Archive for Monday, December 11, 2000

Political maneuvering in Israel begins

Netanyahu explores strategies to run for prime minister

December 11, 2000

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— With a characteristic flourish, former premier Benjamin Netanyahu returned Sunday to Israel to declare himself a candidate for his old job and attempt to overcome a legal hurdle placed in his path by Prime Minister Ehud Barak's sudden resignation.

The controversial right-wing leader, trounced by Barak in elections 18 months ago, said he was responding to appeals from fellow Israelis to take the nation's reins amid a Palestinian uprising and a paralyzing instability in the government.

First, though, Netanyahu denounced Barak for trying to thwart his comeback by resigning so that Netanyahu and any other non-incumbent parliament member would not be eligible to compete.

"This is the most cynical trick in the history of this country," Netanyahu said at a news conference. "I come here because a day doesn't pass that citizens don't come to me ... who say, 'Come back and put this country into a situation where you can live in it. What are you waiting for?"'

Netanyahu, who has spent the last 18 months in business, mostly in the United States, arrived in Israel just hours after the embattled Barak formally announced his resignation, setting off what could be an even more contentious Israeli election than usual. Barak's unexpected decision to step down on Saturday automatically set early elections for the prime minister's post for sometime in early February. He said his intent was to seek a renewed mandate to pursue Mideast peace, but a rule limiting such a special election to incumbent parliament members means that Netanyahu would be excluded.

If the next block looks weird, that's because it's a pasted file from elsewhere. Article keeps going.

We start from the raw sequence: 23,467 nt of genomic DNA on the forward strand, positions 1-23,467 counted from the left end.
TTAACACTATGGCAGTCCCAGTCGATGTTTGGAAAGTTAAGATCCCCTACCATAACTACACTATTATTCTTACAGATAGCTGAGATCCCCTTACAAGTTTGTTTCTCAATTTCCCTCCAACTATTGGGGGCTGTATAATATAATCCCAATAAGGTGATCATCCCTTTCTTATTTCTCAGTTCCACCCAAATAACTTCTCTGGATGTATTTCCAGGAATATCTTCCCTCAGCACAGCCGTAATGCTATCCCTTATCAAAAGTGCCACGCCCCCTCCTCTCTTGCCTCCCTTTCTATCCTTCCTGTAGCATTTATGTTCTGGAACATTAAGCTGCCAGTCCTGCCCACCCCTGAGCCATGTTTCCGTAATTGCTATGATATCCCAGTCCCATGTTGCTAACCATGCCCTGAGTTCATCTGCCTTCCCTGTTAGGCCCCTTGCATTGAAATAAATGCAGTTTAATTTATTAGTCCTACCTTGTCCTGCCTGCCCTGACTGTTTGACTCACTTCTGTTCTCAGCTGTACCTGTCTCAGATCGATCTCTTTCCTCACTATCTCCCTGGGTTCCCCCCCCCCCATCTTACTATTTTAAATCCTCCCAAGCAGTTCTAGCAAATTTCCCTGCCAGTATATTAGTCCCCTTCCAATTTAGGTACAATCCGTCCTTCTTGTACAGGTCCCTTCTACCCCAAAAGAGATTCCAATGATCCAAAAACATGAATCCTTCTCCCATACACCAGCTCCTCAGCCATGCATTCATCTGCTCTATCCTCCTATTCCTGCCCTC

Barak, roundly criticized for his failed peace initiatives and his "restrained" handling of the Palestinian Intifada, trails Netanyahu badly in Israel's public opinion polls.

Parliamentary procedures

Israel was abuzz with debate, speculation and conspiracy theories Sunday about Barak's Saturday night resignation. On the left and right, politicians were trying to gauge whether Netanyahu had the votes in the parliament to outflank Barak's maneuver.

The suspense mounted even before Netanyahu touched Israeli soil. Television cameras staked out his El Al jumbo jet at Ben Gurion Airport and recorded his every step down the stairway. Known as much for his media savvy as his hawkish politics, the man known as "Bibi" then waited until prime time to make his televised announcement.

Animated and jabbing his fist in the air, Netanyahu criticized Barak for "chronic weakness." He admitted "mistakes" in his own three-year premiership, during which he nearly froze the peace process and alienated many Israelis, but he claimed the country needed his tough stance against the Palestinians to bring a realistic "cold peace."

Accusing Barak of "bypassing the will of the nation" in trying to keep him from running, Netanyahu said he was "certain" the Knesset would take the necessary steps to lift the legal impediment.

Netanyahu's allies were lobbying for a no-confidence vote in the Knesset today in which the body would dissolve itself. That would turn the coming elections into votes for parliament seats as well, allowing Netanyahu to win back his old seat with the opposition Likud Party and stand as the party's choice for prime minister.

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